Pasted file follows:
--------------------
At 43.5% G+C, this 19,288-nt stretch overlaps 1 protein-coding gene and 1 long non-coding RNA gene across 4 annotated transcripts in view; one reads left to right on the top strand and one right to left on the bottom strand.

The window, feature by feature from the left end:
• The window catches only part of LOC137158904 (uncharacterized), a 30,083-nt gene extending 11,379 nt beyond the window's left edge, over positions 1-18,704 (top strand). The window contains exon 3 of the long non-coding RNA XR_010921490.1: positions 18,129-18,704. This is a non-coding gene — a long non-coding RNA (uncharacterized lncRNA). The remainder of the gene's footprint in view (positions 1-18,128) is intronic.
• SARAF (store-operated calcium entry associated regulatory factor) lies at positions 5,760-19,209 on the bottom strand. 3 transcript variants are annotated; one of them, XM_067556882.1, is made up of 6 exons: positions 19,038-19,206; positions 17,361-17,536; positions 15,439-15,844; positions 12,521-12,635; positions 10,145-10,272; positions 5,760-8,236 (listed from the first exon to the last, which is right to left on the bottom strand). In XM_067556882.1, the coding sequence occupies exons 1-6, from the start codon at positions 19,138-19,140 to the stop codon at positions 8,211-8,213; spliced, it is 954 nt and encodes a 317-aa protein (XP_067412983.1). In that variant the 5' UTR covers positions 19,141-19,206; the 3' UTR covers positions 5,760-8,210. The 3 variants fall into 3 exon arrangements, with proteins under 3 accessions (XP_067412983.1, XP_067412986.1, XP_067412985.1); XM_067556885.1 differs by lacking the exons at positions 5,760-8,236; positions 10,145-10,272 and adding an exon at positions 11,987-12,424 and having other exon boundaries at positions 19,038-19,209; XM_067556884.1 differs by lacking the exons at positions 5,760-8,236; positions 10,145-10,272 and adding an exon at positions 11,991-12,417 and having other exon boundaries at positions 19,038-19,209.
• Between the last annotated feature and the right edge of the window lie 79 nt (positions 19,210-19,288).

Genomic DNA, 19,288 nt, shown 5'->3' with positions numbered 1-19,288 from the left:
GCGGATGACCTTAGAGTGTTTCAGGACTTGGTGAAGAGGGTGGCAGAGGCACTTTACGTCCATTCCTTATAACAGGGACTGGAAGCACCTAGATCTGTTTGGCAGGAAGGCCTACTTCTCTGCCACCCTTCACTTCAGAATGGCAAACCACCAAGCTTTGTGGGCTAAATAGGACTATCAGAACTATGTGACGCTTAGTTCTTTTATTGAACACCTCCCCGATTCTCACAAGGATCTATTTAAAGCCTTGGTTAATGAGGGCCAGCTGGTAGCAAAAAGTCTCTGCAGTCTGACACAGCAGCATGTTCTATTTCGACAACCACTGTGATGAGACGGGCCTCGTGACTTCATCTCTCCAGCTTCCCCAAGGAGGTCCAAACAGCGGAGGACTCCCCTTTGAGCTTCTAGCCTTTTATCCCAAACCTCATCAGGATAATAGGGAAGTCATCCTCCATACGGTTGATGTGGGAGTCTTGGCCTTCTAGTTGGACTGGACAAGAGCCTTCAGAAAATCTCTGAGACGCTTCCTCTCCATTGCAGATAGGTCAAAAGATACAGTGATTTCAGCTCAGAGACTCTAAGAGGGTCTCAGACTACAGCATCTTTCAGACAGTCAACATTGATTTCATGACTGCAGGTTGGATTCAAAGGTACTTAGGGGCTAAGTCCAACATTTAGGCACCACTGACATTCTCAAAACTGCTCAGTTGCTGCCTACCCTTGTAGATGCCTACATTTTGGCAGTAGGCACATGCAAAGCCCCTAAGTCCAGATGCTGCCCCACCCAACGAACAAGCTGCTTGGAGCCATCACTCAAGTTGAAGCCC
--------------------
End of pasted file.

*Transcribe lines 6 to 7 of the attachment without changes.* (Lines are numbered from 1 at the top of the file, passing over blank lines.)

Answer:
Genomic DNA, 19,288 nt, shown 5'->3' with positions numbered 1-19,288 from the left:
GCGGATGACCTTAGAGTGTTTCAGGACTTGGTGAAGAGGGTGGCAGAGGCACTTTACGTCCATTCCTTATAACAGGGACTGGAAGCACCTAGATCTGTTTGGCAGGAAGGCCTACTTCTCTGCCACCCTTCACTTCAGAATGGCAAACCACCAAGCTTTGTGGGCTAAATAGGACTATCAGAACTATGTGACGCTTAGTTCTTTTATTGAACACCTCCCCGATTCTCACAAGGATCTATTTAAAGCCTTGGTTAATGAGGGCCAGCTGGTAGCAAAAAGTCTCTGCAGTCTGACACAGCAGCATGTTCTATTTCGACAACCACTGTGATGAGACGGGCCTCGTGACTTCATCTCTCCAGCTTCCCCAAGGAGGTCCAAACAGCGGAGGACTCCCCTTTGAGCTTCTAGCCTTTTATCCCAAACCTCATCAGGATAATAGGGAAGTCATCCTCCATACGGTTGATGTGGGAGTCTTGGCCTTCTAGTTGGACTGGACAAGAGCCTTCAGAAAATCTCTGAGACGCTTCCTCTCCATTGCAGATAGGTCAAAAGATACAGTGATTTCAGCTCAGAGACTCTAAGAGGGTCTCAGACTACAGCATCTTTCAGACAGTCAACATTGATTTCATGACTGCAGGTTGGATTCAAAGGTACTTAGGGGCTAAGTCCAACATTTAGGCACCACTGACATTCTCAAAACTGCTCAGTTGCTGCCTACCCTTGTAGATGCCTACATTTTGGCAGTAGGCACATGCAAAGCCCCTAAGTCCAGATGCTGCCCCACCCAACGAACAAGCTGCTTGGAGCCATCACTCAAGTTGAAGCCC